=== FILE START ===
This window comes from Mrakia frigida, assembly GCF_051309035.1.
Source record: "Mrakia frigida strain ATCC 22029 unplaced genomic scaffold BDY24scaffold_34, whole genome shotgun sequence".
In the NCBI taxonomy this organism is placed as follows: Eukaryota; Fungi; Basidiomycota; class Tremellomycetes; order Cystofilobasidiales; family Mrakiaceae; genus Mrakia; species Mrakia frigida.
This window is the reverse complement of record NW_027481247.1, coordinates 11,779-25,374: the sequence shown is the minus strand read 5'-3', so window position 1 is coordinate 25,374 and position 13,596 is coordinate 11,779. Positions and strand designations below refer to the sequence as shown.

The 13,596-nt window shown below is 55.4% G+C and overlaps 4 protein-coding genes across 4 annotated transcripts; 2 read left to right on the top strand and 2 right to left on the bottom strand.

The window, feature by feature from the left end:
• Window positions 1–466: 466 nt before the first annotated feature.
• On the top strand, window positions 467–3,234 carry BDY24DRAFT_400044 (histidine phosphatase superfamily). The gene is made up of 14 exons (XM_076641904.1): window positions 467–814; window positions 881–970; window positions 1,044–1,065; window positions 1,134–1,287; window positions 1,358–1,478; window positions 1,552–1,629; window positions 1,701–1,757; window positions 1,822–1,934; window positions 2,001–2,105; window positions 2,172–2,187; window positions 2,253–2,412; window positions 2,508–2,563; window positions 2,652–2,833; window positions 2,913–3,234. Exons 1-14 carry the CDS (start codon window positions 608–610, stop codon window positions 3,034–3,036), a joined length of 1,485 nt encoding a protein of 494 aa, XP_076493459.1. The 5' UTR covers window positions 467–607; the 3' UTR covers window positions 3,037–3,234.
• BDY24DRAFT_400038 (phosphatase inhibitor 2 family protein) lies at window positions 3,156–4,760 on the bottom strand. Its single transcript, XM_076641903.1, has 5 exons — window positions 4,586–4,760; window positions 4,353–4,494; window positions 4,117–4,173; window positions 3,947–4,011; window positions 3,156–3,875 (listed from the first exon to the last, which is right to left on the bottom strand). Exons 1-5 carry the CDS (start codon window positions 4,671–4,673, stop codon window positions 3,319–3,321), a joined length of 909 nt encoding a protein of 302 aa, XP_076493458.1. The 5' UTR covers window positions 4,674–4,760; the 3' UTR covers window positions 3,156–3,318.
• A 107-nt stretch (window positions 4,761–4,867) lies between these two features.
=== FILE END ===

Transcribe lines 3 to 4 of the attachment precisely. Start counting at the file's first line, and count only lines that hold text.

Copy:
In the NCBI taxonomy this organism is placed as follows: Eukaryota; Fungi; Basidiomycota; class Tremellomycetes; order Cystofilobasidiales; family Mrakiaceae; genus Mrakia; species Mrakia frigida.
This window is the reverse complement of record NW_027481247.1, coordinates 11,779-25,374: the sequence shown is the minus strand read 5'-3', so window position 1 is coordinate 25,374 and position 13,596 is coordinate 11,779. Positions and strand designations below refer to the sequence as shown.